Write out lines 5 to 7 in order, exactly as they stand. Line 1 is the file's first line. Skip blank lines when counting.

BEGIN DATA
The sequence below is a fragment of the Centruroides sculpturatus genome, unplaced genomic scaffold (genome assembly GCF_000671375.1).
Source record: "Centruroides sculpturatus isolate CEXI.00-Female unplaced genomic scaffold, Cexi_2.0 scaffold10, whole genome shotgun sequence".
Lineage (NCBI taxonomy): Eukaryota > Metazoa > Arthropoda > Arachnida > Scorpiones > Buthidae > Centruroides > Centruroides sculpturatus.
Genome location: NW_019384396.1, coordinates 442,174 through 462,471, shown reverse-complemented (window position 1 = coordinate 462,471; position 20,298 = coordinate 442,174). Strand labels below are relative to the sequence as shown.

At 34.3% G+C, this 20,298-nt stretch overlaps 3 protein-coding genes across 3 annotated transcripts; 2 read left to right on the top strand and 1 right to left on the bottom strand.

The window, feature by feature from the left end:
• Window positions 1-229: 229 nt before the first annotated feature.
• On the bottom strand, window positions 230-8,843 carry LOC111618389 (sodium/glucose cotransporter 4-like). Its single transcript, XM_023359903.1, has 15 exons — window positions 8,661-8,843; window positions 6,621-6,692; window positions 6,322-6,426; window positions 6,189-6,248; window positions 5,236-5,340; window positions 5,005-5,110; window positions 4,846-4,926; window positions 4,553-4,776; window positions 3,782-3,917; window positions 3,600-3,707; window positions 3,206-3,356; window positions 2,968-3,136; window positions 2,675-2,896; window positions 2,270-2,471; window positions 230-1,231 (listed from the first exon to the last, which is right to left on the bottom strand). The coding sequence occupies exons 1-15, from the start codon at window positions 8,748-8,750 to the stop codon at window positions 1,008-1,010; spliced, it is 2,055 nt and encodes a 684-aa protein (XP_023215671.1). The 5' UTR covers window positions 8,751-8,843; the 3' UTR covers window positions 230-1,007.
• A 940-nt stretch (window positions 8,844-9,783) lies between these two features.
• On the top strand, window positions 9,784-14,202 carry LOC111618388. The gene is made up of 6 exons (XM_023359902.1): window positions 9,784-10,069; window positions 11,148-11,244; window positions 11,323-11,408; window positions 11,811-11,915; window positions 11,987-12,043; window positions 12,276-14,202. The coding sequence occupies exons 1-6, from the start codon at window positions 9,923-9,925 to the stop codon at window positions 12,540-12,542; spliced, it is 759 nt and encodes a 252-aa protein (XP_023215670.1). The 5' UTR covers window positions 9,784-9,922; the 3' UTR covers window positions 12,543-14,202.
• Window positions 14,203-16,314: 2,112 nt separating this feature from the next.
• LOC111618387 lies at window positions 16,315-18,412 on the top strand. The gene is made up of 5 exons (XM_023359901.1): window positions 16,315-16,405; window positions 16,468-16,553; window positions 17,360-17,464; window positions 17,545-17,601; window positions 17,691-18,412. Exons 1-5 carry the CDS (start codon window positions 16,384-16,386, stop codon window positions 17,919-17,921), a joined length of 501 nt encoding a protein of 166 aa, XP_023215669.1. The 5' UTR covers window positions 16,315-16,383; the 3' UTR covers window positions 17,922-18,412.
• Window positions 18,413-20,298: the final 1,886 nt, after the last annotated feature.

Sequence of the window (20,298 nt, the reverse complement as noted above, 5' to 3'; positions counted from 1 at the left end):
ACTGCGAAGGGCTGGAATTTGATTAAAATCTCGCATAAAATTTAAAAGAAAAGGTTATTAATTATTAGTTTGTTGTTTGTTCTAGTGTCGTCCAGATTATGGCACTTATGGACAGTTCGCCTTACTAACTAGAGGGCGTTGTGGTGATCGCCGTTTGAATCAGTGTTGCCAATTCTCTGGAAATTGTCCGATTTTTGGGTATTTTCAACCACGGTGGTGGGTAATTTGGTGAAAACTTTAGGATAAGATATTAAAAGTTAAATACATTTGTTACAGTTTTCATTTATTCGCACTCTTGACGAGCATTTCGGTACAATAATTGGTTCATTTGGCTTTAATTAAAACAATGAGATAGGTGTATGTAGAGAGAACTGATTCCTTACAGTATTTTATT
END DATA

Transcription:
At 34.3% G+C, this 20,298-nt stretch overlaps 3 protein-coding genes across 3 annotated transcripts; 2 read left to right on the top strand and 1 right to left on the bottom strand.

The window, feature by feature from the left end:
• Window positions 1-229: 229 nt before the first annotated feature.